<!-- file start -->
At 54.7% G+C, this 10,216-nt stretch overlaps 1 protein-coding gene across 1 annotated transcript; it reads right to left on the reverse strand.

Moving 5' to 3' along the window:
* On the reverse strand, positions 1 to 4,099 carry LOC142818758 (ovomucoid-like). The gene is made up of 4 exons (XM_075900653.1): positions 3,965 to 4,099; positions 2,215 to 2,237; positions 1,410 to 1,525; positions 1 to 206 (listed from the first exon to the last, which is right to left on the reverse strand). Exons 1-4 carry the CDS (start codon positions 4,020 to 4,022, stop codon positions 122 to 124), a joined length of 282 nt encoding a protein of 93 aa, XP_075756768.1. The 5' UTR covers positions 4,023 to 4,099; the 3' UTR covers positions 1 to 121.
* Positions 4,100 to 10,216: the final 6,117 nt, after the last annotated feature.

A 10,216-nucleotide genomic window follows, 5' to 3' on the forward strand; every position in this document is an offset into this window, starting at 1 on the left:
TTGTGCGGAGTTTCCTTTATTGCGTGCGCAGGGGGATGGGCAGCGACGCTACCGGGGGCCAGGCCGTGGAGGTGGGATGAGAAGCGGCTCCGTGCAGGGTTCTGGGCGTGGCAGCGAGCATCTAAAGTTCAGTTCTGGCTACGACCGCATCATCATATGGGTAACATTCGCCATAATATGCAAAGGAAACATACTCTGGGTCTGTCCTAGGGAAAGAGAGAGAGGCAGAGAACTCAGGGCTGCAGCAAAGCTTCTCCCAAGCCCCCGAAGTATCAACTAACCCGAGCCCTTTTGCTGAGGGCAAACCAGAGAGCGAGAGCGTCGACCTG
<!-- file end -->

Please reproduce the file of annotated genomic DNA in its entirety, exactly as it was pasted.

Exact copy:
At 54.7% G+C, this 10,216-nt stretch overlaps 1 protein-coding gene across 1 annotated transcript; it reads right to left on the reverse strand.

Moving 5' to 3' along the window:
* On the reverse strand, positions 1 to 4,099 carry LOC142818758 (ovomucoid-like). The gene is made up of 4 exons (XM_075900653.1): positions 3,965 to 4,099; positions 2,215 to 2,237; positions 1,410 to 1,525; positions 1 to 206 (listed from the first exon to the last, which is right to left on the reverse strand). Exons 1-4 carry the CDS (start codon positions 4,020 to 4,022, stop codon positions 122 to 124), a joined length of 282 nt encoding a protein of 93 aa, XP_075756768.1. The 5' UTR covers positions 4,023 to 4,099; the 3' UTR covers positions 1 to 121.
* Positions 4,100 to 10,216: the final 6,117 nt, after the last annotated feature.

A 10,216-nucleotide genomic window follows, 5' to 3' on the forward strand; every position in this document is an offset into this window, starting at 1 on the left:
TTGTGCGGAGTTTCCTTTATTGCGTGCGCAGGGGGATGGGCAGCGACGCTACCGGGGGCCAGGCCGTGGAGGTGGGATGAGAAGCGGCTCCGTGCAGGGTTCTGGGCGTGGCAGCGAGCATCTAAAGTTCAGTTCTGGCTACGACCGCATCATCATATGGGTAACATTCGCCATAATATGCAAAGGAAACATACTCTGGGTCTGTCCTAGGGAAAGAGAGAGAGGCAGAGAACTCAGGGCTGCAGCAAAGCTTCTCCCAAGCCCCCGAAGTATCAACTAACCCGAGCCCTTTTGCTGAGGGCAAACCAGAGAGCGAGAGCGTCGACCTG